There is no denying that the Trinity Dip TESOL requires a LOT of hard work and dedication but you can definitely make it easier on yourself by taking these 10 tips into consideration.
1. Don’t panic!
Yes it sounds easier said than done, but save your energies for being organised and not fretting and being overwhelmed by all the information you are required to learn.
Trinity expect you to support your ideas in the written exam (Unit 1) and phonology interview (Unit 3) with evidence from your reading, so make a note of any useful quotes as you go along because it will save you time later.
3. Keep to the point
In the written exam stick to what is asked of you. Get to the point and be concise. Firstly you won’t have time to do much else and more importantly Trinity are looking for critical awareness; a balance of theory and practice in your answers.
4. Time keeping
You only have 3 hours for the written exam so it is a good idea to do a few practice runs beforehand with past papers. You probably haven’t sat an exam or written by hand for 3 hours for a very long time and it is amazing how quickly time can pass when you are focused. I recommend sticking to 5 minutes planning, 50 minutes writing and 5 minutes to check over for each of the 3 questions. I actually read the entire paper through and made notes as I went, and then approached the questions. I found this worked well for me because by the time 2 hours had passed my brain was definitely tired, so my notes helped my greatly and provided me with the necessary impetus to finish the last question.
5. Connected speech
Make sure you are well informed about the key features of connected speech: intrusive consonants, assimilation, elision, schwa: both for the phonology interview and the phonetic transcription (Unit 3).
Practise transcribing short conversations including the features of connected speech above, and tonic syllables to prepare you for the phonetic transcription in Unit 3.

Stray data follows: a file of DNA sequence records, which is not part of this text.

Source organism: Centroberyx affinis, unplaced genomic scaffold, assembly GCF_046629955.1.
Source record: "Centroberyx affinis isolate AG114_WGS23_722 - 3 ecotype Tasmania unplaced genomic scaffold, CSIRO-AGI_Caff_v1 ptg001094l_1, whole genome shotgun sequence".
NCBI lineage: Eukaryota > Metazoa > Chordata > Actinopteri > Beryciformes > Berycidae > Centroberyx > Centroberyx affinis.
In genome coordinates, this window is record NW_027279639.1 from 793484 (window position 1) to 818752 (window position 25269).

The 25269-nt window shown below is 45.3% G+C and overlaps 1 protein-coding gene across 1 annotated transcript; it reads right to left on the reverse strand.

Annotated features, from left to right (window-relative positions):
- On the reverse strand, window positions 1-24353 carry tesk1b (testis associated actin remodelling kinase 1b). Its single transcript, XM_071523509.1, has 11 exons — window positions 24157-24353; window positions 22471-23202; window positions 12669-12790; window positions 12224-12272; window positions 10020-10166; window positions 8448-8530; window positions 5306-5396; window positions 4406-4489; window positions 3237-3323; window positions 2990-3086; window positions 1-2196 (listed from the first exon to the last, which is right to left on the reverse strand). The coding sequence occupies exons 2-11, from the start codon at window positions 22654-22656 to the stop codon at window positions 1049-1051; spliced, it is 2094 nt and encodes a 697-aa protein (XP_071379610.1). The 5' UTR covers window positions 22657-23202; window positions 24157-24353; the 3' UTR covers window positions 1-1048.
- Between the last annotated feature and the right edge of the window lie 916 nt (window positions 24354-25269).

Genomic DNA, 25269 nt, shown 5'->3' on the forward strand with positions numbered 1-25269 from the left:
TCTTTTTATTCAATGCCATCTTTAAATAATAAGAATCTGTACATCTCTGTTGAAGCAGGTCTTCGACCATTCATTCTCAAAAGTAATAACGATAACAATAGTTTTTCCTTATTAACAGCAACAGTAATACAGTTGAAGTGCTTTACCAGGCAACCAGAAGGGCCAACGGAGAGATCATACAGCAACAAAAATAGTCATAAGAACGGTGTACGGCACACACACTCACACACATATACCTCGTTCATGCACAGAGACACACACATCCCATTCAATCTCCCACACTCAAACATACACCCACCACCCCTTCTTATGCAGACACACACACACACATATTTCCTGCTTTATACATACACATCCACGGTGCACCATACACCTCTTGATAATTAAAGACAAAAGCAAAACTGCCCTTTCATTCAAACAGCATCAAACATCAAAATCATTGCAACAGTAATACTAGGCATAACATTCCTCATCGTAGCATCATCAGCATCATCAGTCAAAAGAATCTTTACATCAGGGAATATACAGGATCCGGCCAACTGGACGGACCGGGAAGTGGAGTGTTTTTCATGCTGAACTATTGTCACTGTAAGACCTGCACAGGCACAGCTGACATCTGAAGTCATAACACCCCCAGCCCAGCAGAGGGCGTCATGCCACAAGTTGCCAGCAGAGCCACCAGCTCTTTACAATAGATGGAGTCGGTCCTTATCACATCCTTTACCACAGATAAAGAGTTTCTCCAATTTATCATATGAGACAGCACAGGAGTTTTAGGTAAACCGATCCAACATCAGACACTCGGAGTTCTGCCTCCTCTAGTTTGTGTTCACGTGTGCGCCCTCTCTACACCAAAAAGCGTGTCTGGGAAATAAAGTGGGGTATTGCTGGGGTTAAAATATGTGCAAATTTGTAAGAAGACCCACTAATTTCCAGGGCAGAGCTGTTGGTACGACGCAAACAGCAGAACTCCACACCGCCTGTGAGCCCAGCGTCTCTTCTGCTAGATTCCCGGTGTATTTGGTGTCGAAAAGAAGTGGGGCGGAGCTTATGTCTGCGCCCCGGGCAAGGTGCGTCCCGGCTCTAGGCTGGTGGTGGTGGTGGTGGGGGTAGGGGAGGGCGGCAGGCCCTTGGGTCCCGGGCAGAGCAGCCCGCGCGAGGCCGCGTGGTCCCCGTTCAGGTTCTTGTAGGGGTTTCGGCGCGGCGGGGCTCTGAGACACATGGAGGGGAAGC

7. Keep it simple
For the teaching practice (Unit 4), you will have so much to think about with writing detailed lesson plans, delivering assessed lessons, and keeping up to date with your teaching journal, that thinking of ‘new ideas’ for your lessons will take up your last drop of brain power. So keep your ideas simple and fun, and maybe adapt a lesson that you have tried before that you know works well.
8. Keep up to date
You can demonstrate that you are familiar with current thinking in the field by reading recent journals. It will also be useful for the coursework portfolios in unit 2.
The intention of the coursework portfolios is for you to explore different areas of interest to you, so take the opportunity to do just this and you will reap the rewards ten-fold.
Yes, it sounds like common sense, but make sure you take time out to engage with other activities and people that have nothing to do with the Dip. It is an intense ride, rewarding but challenging, so you need to rest in between in order to give yourself time to absorb, digest and reflect.
Kat Robb completed the Trinity Dip. TESOL in 2014. She has used some of her new skills to set up her own blog, English and Tech. She started to engage with technology as a tool for learning just over a year ago when she became a distance learner for the DipTESOL. She went on to write a paper about the use of new technologies in the classroom and she is now studying an MA in TESOL & Educational Technology. With her blog she hopes to share and develop her knowledge and ideas about the use of technology in language learning.